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DECEMBER 2007



ANNA FOOTE BRIDGES GRAVES (later MRS. WILLIAM COLBY)

SANDUSKY COUNTY, OHIO

Anna Foote Bridges Graves (later Mrs. William Colby) Sandusky County Ohio

Anna Foote Bridges was born December 3, 1813 in Bolton, Connecticut. She moved with her parents to Williamstown, Massachusetts where in 1836 she married John Graves of Hoosick Falls, New York . John was the son of Timothy and Martha Comstock Graves.The following year, John and Anna Graves migrated to Ballville Township, Sandusky County, Ohio. They purchased 125 acres of land. A year later they moved to a farm near Worthington, Ohio, where the land had already been cleared. In 1838, John and Anna returned to their Sandusky County land. In November of that year, their firstborn child died. Two more daughters were born to them before John Graves’ death in 1844. Anna moved to New England for a short time, but later returned to the Sandusky County farm that she and John Graves had carved from the Black Swamp. She married William Colby in 1847 by whom she had another daughter. Anna died in Sandusky County in 1886.

1844 LETTER BY ANNA GRAVES, SANDUSKY COUNTY, OHIO

The following letter (of which the first page has been reproduced) was written by Anna Graves of Sandusky County, Ohio to her sister Sophia Bridges in Williamstown, Massachusetts. Anna informed her sister of her husband's illness and death. While only a few of Anna's letters have survived, they offer insights, particularly from a woman’s perspective, into the economic instability, hard labor, illness, death, despair, and loneliness that were an ever-present part of the lives of pioneers who settled in Ohio ’s Black Swamp region in the 1830s and 1840s.

The letter is part of the Hayes Presidential Center's Marie Hafford Garrett Collection. Click on the collection title link and read transcriptions of several additional letters. Strangers in a Strange Land: The Frontier Letters of John and Anna Graves, an article by Thomas S. Edwards about the hardships of pioneer life in Ohio's Black Swamp, is also available online.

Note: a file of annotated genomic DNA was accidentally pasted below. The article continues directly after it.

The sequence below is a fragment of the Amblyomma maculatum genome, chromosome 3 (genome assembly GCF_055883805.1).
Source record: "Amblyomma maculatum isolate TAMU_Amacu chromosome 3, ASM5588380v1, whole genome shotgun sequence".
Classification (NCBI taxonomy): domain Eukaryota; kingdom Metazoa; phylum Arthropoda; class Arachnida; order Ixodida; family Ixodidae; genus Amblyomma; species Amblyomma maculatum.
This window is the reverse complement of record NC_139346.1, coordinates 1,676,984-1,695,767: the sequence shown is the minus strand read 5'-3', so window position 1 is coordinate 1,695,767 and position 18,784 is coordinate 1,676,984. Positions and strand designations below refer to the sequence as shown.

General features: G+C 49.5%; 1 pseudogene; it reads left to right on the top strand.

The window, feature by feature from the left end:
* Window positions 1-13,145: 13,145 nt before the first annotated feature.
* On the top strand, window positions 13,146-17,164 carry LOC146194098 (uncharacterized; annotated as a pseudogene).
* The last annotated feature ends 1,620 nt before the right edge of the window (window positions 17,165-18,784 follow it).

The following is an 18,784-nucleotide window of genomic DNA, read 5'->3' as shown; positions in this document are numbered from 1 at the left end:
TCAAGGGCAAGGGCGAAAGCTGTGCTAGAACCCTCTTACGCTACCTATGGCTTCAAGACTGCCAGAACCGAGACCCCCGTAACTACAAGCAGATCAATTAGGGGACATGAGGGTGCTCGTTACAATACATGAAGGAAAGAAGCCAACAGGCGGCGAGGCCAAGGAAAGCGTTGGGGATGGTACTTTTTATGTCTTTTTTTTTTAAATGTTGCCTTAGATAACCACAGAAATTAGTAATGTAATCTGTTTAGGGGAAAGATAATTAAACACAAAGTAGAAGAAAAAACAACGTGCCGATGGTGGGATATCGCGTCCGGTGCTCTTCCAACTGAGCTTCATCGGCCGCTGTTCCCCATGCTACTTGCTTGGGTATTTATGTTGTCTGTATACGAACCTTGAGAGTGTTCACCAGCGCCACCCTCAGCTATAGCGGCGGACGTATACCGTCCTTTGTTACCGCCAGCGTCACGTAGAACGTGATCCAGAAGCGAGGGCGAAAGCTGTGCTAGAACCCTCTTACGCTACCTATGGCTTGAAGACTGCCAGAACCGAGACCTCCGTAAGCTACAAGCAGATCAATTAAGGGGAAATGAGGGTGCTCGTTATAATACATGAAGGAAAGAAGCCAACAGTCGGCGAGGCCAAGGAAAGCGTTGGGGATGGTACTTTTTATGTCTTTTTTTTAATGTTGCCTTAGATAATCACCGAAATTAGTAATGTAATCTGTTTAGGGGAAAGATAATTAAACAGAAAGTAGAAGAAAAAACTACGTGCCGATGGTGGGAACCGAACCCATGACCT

Sandusky County 1844 Letter by Anna Foote Bridges Graves

[Minor changes in punctuation were made in this transcription]

Ballville April 7th 1844

My dear dear Sister

What shall I say to you. Shall I tell you that I have drained the cup of affliction to the very dregs. Yes my dear Sister I never knew what trouble was before. It is true I have lost Parents a Brother and an own dear Child, but this is severing a still more tender Cord. John was taken sick the 28 of January and died 7th of Feb. He was taken unwell Sabbath Eve before he got home from prayer meting, but said he believed he had got cold some way. I felt alarmed about him, but he said O Ann I shall be well again in a day or two, that night had fever and it never left him untill the night before he died. The night before he died he got up and put on his pantaloons with my help. I see he was failing, Mrs Tindall made his bed as quick as possible and helpd him back on to it - He had a sinking spell we washed him in Brandy and he revived again. I was up with him night and day. he could not bear to have me out of sight a moment. I would go off to another room and have a good crying spell - Sometime he would notice I was gone a good while and he would call me and say what are you up to in there - I would wipe up and go out and be as cheerful as possible and he would put his hand and take hold of my chin, smile and say O ann you must not be discrouraged for I am not. I said John I am afraid you dont know how sick you are but said I. It is of the most importance to be prepared - He say I have always felt as if we she (sic) should live to enjoy religion. He says I dont feel satisfied with taking up the light and going along with it, hopes to be directed in the right way - He had not his right mind, all the while. O Sophia you cant begin to think what distress he was in. all night it took four men some of the time to keep him on the bed. O what a night that was, In the morning I thought I take one more look of him. I was so broken down it nearly over come me. I fainted. they worked upon me a while and carried me in to the bedroom and that was the last I saw of him that day. he died about noon I could hear his groans, it was so aggravating.